Of course, the major advantage of the 4/3rd system (masses of high quality, lightweight, compact lenses to choose from), is outweighed to a large degree by the limitations of the small sensor (lowish pixel count, noise at high ISO). But, unless you are shooting for publication, it’s probably adequate – and future 4/3rd cameras will undoubtedly overcome many of the current sensor’s limitations. For amateurs it’s a good system to buy into, and can only get better.

  • poopchute

    You clearly haven’t been paying attention, if you think it is unremarkable. And I’m curious, how exactly are they trying to rip off the public?
    I too thought it was a little ugly at first, but it has grown on me. But that doesn’t really matter anyway, does it? It’s just personal opinion. For example, I think Soccer was created so the mentally challenged have something to entertain themselves with. But, that’s just my opinion.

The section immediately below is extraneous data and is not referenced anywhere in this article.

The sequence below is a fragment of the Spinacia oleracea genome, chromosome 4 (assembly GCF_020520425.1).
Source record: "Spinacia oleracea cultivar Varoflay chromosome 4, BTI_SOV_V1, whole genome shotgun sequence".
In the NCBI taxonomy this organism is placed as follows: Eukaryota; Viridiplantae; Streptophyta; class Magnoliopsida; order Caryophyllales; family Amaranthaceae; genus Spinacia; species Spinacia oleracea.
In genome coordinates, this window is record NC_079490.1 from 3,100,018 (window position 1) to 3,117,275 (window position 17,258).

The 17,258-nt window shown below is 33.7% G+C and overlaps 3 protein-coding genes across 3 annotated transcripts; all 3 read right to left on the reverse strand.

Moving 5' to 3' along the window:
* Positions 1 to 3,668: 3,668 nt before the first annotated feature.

• Turbofrog

    Nothing remarkable about it except for one of the biggest viewfinders of any camera on the market (FF and MF DSLRs included), one of the most sophisticated image stabilization systems, one of the most sophisticated 4K video implementations, some of the best direct controls and touch-screen UX, full weather sealing, and image quality that competes strongly with other new camera models that cost the same? Nothing remarkable except for all those things?

  • Chris Hawley

    VERY ugly camera, and nothing remarkable about it. Impossible to justify charging £1000 for something this mundane. Hope they lose money on this, trying to rip off the public.